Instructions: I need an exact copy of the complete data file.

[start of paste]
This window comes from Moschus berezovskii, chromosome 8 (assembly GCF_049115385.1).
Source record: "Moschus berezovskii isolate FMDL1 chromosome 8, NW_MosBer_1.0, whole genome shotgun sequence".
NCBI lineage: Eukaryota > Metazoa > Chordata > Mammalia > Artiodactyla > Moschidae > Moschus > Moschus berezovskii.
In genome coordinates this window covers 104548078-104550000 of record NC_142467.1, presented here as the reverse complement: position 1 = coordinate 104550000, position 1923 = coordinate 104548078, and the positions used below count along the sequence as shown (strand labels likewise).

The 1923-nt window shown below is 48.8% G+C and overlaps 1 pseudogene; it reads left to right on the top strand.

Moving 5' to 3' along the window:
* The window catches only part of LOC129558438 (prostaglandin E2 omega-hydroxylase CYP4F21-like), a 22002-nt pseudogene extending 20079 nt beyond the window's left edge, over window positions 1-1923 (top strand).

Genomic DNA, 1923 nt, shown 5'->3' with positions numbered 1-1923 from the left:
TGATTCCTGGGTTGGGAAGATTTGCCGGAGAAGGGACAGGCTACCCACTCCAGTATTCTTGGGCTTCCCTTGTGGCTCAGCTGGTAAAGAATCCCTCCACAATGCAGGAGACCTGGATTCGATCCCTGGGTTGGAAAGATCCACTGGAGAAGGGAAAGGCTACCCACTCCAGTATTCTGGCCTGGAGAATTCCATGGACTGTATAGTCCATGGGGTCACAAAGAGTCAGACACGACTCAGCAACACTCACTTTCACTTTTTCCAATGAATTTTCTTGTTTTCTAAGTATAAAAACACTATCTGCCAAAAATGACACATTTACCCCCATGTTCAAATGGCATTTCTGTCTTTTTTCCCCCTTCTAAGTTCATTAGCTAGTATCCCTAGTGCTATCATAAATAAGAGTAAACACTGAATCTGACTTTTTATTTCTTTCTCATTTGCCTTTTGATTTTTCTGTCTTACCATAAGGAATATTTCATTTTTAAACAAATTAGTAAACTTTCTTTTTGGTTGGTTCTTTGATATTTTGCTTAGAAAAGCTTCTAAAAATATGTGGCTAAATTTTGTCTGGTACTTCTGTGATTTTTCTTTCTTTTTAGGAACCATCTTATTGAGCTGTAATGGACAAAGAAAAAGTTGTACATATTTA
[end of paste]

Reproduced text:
This window comes from Moschus berezovskii, chromosome 8 (assembly GCF_049115385.1).
Source record: "Moschus berezovskii isolate FMDL1 chromosome 8, NW_MosBer_1.0, whole genome shotgun sequence".
NCBI lineage: Eukaryota > Metazoa > Chordata > Mammalia > Artiodactyla > Moschidae > Moschus > Moschus berezovskii.
In genome coordinates this window covers 104548078-104550000 of record NC_142467.1, presented here as the reverse complement: position 1 = coordinate 104550000, position 1923 = coordinate 104548078, and the positions used below count along the sequence as shown (strand labels likewise).

The 1923-nt window shown below is 48.8% G+C and overlaps 1 pseudogene; it reads left to right on the top strand.

Moving 5' to 3' along the window:
* The window catches only part of LOC129558438 (prostaglandin E2 omega-hydroxylase CYP4F21-like), a 22002-nt pseudogene extending 20079 nt beyond the window's left edge, over window positions 1-1923 (top strand).

Genomic DNA, 1923 nt, shown 5'->3' with positions numbered 1-1923 from the left:
TGATTCCTGGGTTGGGAAGATTTGCCGGAGAAGGGACAGGCTACCCACTCCAGTATTCTTGGGCTTCCCTTGTGGCTCAGCTGGTAAAGAATCCCTCCACAATGCAGGAGACCTGGATTCGATCCCTGGGTTGGAAAGATCCACTGGAGAAGGGAAAGGCTACCCACTCCAGTATTCTGGCCTGGAGAATTCCATGGACTGTATAGTCCATGGGGTCACAAAGAGTCAGACACGACTCAGCAACACTCACTTTCACTTTTTCCAATGAATTTTCTTGTTTTCTAAGTATAAAAACACTATCTGCCAAAAATGACACATTTACCCCCATGTTCAAATGGCATTTCTGTCTTTTTTCCCCCTTCTAAGTTCATTAGCTAGTATCCCTAGTGCTATCATAAATAAGAGTAAACACTGAATCTGACTTTTTATTTCTTTCTCATTTGCCTTTTGATTTTTCTGTCTTACCATAAGGAATATTTCATTTTTAAACAAATTAGTAAACTTTCTTTTTGGTTGGTTCTTTGATATTTTGCTTAGAAAAGCTTCTAAAAATATGTGGCTAAATTTTGTCTGGTACTTCTGTGATTTTTCTTTCTTTTTAGGAACCATCTTATTGAGCTGTAATGGACAAAGAAAAAGTTGTACATATTTA